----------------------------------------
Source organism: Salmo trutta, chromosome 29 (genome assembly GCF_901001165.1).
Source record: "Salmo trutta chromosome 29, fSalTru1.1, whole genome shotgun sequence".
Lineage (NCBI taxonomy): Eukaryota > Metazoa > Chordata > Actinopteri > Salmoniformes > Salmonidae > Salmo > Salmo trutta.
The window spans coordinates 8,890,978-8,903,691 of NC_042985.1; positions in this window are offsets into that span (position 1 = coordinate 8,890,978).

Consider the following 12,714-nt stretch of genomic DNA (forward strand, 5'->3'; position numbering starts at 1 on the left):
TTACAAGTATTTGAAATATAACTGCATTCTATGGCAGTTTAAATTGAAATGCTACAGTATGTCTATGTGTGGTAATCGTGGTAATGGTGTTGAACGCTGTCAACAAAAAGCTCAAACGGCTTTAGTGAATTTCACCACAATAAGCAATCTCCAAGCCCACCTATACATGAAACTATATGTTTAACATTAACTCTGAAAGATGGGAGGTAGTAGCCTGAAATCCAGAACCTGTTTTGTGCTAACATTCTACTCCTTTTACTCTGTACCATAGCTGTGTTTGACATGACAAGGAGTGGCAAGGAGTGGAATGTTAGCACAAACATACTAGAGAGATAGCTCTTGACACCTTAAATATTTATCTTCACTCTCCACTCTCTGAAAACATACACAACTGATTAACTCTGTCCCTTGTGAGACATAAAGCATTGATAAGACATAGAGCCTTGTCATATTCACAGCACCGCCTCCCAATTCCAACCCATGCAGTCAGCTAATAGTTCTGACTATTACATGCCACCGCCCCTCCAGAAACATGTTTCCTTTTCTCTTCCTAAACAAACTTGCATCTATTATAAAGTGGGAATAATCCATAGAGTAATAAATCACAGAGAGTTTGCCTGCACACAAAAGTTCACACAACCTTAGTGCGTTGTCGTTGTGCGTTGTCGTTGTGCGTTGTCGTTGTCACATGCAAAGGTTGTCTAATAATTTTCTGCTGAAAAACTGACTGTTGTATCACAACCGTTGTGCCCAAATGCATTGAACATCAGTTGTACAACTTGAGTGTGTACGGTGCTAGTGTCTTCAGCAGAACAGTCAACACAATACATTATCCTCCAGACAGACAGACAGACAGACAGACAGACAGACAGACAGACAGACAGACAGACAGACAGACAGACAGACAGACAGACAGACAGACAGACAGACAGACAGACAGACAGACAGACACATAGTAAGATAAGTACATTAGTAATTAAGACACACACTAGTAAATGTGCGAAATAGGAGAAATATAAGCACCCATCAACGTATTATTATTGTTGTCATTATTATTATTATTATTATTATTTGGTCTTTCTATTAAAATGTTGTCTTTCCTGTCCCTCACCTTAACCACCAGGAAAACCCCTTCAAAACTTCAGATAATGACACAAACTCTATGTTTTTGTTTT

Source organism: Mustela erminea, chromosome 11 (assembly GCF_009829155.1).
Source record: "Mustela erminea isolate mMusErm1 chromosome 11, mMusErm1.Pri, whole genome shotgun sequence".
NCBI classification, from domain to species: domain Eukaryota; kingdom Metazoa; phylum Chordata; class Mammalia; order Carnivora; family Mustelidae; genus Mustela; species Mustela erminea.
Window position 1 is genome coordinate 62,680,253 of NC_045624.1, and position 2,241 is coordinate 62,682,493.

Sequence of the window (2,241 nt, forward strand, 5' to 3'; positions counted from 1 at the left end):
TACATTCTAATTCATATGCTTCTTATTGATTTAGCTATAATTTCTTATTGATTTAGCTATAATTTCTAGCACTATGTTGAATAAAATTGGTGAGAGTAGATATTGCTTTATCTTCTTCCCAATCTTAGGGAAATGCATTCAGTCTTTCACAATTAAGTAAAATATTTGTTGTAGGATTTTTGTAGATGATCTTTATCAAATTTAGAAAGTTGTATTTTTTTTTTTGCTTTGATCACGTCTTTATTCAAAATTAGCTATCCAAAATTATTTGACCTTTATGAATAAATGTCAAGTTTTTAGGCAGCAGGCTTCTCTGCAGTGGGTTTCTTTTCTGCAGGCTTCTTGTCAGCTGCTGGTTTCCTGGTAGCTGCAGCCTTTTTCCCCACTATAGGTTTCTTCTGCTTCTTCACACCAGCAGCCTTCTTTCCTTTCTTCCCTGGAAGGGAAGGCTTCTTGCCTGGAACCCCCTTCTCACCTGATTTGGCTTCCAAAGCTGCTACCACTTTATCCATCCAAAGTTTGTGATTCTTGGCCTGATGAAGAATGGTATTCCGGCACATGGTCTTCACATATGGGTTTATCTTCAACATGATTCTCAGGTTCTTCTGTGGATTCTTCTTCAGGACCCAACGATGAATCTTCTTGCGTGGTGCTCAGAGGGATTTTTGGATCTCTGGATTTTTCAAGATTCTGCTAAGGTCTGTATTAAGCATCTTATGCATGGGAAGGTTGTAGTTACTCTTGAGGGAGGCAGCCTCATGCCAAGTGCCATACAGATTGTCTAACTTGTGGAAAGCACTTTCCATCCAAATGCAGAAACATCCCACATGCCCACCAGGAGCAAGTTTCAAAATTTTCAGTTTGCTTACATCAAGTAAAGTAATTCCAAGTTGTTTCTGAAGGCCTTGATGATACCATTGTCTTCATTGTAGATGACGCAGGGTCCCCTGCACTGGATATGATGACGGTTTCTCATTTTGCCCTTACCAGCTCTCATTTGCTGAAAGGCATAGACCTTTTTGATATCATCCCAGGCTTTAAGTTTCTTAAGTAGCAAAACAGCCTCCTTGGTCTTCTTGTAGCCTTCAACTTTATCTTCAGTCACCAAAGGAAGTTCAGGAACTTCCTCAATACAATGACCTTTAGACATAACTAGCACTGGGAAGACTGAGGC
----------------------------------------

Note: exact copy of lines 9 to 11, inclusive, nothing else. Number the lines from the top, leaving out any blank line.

NCBI classification, from domain to species: domain Eukaryota; kingdom Metazoa; phylum Chordata; class Mammalia; order Carnivora; family Mustelidae; genus Mustela; species Mustela erminea.
Window position 1 is genome coordinate 62,680,253 of NC_045624.1, and position 2,241 is coordinate 62,682,493.

Sequence of the window (2,241 nt, forward strand, 5' to 3'; positions counted from 1 at the left end):